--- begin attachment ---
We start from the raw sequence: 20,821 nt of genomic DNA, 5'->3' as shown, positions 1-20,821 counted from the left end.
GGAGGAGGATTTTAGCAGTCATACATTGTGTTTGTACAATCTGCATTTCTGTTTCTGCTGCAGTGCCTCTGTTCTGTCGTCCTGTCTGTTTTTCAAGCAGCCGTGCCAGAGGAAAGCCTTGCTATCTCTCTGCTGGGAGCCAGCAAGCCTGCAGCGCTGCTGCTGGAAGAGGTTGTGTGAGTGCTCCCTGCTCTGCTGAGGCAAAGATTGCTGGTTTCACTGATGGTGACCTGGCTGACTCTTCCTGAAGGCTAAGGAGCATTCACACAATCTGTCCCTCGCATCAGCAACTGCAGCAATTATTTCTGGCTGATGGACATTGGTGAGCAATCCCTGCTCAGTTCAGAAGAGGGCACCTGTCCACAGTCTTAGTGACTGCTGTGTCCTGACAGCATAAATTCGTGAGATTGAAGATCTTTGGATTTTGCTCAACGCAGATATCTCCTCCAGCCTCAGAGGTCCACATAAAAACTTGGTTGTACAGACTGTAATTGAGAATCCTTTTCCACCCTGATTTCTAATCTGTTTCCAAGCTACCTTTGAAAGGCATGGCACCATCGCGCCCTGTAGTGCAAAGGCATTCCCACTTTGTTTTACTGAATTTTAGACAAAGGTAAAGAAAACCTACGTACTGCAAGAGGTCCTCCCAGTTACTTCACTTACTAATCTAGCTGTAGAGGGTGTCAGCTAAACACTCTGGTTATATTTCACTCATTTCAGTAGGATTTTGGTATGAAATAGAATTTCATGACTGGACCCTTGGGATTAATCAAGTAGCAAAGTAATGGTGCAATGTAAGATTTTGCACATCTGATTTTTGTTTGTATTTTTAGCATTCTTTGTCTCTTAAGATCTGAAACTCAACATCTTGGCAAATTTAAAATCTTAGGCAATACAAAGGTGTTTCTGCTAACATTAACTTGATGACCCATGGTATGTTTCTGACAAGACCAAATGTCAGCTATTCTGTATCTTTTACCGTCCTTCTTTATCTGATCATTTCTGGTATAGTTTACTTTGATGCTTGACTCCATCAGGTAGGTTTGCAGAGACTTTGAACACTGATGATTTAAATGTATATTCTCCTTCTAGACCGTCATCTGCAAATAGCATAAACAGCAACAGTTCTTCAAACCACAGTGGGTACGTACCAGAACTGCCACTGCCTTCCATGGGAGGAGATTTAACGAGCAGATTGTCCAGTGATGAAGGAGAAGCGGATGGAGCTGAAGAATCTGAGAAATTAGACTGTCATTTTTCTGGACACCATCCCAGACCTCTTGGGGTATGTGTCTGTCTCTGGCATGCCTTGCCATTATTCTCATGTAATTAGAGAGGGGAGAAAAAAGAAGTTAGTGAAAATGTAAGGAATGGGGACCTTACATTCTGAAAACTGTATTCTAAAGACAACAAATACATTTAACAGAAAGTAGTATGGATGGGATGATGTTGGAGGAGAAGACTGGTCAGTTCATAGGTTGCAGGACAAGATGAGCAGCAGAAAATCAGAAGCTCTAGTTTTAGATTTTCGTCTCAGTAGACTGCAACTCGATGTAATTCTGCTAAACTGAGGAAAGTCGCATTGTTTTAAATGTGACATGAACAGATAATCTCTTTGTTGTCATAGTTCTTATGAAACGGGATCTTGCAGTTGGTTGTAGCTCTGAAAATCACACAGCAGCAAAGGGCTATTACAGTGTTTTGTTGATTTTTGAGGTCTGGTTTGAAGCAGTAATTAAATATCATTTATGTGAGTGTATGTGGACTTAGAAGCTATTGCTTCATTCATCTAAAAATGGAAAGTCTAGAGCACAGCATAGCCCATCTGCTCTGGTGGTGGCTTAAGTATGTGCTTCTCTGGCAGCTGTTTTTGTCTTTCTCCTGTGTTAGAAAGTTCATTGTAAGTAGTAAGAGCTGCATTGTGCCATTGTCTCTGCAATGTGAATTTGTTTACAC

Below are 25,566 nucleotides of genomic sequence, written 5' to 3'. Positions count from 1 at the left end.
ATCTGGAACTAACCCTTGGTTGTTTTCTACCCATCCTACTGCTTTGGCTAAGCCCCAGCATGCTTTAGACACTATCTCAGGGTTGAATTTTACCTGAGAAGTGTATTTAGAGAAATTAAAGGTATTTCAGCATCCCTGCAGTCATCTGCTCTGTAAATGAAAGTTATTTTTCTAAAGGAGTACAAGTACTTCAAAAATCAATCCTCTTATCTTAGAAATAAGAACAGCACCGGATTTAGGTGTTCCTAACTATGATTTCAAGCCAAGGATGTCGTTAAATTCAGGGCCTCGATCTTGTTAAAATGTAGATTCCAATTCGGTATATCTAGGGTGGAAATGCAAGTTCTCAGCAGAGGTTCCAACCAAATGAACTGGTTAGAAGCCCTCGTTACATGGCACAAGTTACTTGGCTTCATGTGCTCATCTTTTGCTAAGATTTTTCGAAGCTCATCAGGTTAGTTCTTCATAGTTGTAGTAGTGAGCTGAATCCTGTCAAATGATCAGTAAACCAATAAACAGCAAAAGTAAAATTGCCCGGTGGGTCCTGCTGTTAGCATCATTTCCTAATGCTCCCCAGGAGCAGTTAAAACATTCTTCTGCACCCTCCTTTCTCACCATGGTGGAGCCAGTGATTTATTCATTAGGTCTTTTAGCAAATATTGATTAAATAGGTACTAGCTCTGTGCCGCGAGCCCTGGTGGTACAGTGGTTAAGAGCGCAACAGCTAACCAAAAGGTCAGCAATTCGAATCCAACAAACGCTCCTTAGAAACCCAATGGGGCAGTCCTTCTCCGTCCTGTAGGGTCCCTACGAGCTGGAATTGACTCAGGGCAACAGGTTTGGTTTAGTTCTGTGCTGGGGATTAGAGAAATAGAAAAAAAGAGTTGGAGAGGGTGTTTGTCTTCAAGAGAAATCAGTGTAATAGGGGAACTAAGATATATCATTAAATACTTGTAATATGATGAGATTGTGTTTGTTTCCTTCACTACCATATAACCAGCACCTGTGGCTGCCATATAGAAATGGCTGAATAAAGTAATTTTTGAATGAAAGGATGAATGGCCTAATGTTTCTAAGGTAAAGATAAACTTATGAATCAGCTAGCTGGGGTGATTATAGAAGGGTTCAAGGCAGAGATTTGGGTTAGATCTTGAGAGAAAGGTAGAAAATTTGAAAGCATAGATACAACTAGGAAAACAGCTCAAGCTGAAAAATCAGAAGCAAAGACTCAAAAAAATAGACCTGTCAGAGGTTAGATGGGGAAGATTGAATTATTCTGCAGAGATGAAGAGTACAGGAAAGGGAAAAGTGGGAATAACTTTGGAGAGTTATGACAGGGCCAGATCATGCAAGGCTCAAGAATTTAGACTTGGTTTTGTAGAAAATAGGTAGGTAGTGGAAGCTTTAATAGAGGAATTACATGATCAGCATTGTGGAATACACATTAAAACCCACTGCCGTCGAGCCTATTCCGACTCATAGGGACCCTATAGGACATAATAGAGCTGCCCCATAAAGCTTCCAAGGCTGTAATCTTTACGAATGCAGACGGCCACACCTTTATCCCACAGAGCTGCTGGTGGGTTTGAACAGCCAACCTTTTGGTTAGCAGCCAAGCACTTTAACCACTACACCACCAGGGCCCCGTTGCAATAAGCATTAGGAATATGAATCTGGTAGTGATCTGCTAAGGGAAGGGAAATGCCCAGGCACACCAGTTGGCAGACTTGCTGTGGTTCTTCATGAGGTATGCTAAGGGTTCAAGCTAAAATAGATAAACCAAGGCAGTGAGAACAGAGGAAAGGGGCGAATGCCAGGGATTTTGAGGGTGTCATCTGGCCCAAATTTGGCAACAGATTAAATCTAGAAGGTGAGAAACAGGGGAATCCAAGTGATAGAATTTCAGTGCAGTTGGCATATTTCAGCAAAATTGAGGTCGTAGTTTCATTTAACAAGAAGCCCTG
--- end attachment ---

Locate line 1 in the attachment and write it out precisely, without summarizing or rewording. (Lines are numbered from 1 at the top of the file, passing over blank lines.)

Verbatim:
We start from the raw sequence: 20,821 nt of genomic DNA, 5'->3' as shown, positions 1-20,821 counted from the left end.